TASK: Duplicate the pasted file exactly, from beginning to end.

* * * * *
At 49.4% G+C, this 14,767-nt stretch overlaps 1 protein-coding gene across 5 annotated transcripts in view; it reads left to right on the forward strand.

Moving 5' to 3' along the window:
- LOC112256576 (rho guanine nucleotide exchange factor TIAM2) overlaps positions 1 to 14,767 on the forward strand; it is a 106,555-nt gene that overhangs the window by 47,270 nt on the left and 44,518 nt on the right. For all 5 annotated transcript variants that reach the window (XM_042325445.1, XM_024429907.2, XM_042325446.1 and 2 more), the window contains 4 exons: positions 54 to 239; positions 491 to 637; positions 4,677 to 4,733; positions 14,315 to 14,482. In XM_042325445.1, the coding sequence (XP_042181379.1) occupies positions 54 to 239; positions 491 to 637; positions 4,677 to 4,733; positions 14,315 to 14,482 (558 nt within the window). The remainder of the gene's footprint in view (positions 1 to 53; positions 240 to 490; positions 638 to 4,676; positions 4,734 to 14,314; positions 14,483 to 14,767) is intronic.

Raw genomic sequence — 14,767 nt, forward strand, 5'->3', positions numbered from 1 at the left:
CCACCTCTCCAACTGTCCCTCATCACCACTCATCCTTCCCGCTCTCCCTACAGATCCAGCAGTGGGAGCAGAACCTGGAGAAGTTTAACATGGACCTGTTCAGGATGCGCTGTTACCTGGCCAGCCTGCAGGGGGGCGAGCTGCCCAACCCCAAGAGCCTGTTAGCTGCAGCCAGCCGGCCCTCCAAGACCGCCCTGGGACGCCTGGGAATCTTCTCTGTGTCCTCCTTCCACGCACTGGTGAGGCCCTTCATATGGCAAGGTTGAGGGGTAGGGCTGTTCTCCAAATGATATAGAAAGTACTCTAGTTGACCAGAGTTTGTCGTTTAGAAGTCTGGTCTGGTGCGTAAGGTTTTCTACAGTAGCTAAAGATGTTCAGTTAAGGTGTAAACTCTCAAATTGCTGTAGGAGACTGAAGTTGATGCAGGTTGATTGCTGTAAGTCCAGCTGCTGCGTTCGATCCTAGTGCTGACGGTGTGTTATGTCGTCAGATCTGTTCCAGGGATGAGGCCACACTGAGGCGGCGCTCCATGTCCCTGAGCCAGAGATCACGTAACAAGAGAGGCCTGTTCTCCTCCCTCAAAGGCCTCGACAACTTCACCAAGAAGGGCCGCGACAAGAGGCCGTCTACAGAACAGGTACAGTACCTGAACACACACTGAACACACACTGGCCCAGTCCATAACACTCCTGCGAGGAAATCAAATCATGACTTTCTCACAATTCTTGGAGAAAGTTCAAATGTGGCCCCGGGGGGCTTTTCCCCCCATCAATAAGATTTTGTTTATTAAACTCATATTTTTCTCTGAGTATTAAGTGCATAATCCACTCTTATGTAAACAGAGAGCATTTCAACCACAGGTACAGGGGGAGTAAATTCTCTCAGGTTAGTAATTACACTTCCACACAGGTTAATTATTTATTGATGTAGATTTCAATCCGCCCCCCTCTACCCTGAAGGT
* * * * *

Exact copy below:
At 49.4% G+C, this 14,767-nt stretch overlaps 1 protein-coding gene across 5 annotated transcripts in view; it reads left to right on the forward strand.

Moving 5' to 3' along the window:
- LOC112256576 (rho guanine nucleotide exchange factor TIAM2) overlaps positions 1 to 14,767 on the forward strand; it is a 106,555-nt gene that overhangs the window by 47,270 nt on the left and 44,518 nt on the right. For all 5 annotated transcript variants that reach the window (XM_042325445.1, XM_024429907.2, XM_042325446.1 and 2 more), the window contains 4 exons: positions 54 to 239; positions 491 to 637; positions 4,677 to 4,733; positions 14,315 to 14,482. In XM_042325445.1, the coding sequence (XP_042181379.1) occupies positions 54 to 239; positions 491 to 637; positions 4,677 to 4,733; positions 14,315 to 14,482 (558 nt within the window). The remainder of the gene's footprint in view (positions 1 to 53; positions 240 to 490; positions 638 to 4,676; positions 4,734 to 14,314; positions 14,483 to 14,767) is intronic.

Raw genomic sequence — 14,767 nt, forward strand, 5'->3', positions numbered from 1 at the left:
CCACCTCTCCAACTGTCCCTCATCACCACTCATCCTTCCCGCTCTCCCTACAGATCCAGCAGTGGGAGCAGAACCTGGAGAAGTTTAACATGGACCTGTTCAGGATGCGCTGTTACCTGGCCAGCCTGCAGGGGGGCGAGCTGCCCAACCCCAAGAGCCTGTTAGCTGCAGCCAGCCGGCCCTCCAAGACCGCCCTGGGACGCCTGGGAATCTTCTCTGTGTCCTCCTTCCACGCACTGGTGAGGCCCTTCATATGGCAAGGTTGAGGGGTAGGGCTGTTCTCCAAATGATATAGAAAGTACTCTAGTTGACCAGAGTTTGTCGTTTAGAAGTCTGGTCTGGTGCGTAAGGTTTTCTACAGTAGCTAAAGATGTTCAGTTAAGGTGTAAACTCTCAAATTGCTGTAGGAGACTGAAGTTGATGCAGGTTGATTGCTGTAAGTCCAGCTGCTGCGTTCGATCCTAGTGCTGACGGTGTGTTATGTCGTCAGATCTGTTCCAGGGATGAGGCCACACTGAGGCGGCGCTCCATGTCCCTGAGCCAGAGATCACGTAACAAGAGAGGCCTGTTCTCCTCCCTCAAAGGCCTCGACAACTTCACCAAGAAGGGCCGCGACAAGAGGCCGTCTACAGAACAGGTACAGTACCTGAACACACACTGAACACACACTGGCCCAGTCCATAACACTCCTGCGAGGAAATCAAATCATGACTTTCTCACAATTCTTGGAGAAAGTTCAAATGTGGCCCCGGGGGGCTTTTCCCCCCATCAATAAGATTTTGTTTATTAAACTCATATTTTTCTCTGAGTATTAAGTGCATAATCCACTCTTATGTAAACAGAGAGCATTTCAACCACAGGTACAGGGGGAGTAAATTCTCTCAGGTTAGTAATTACACTTCCACACAGGTTAATTATTTATTGATGTAGATTTCAATCCGCCCCCCTCTACCCTGAAGGT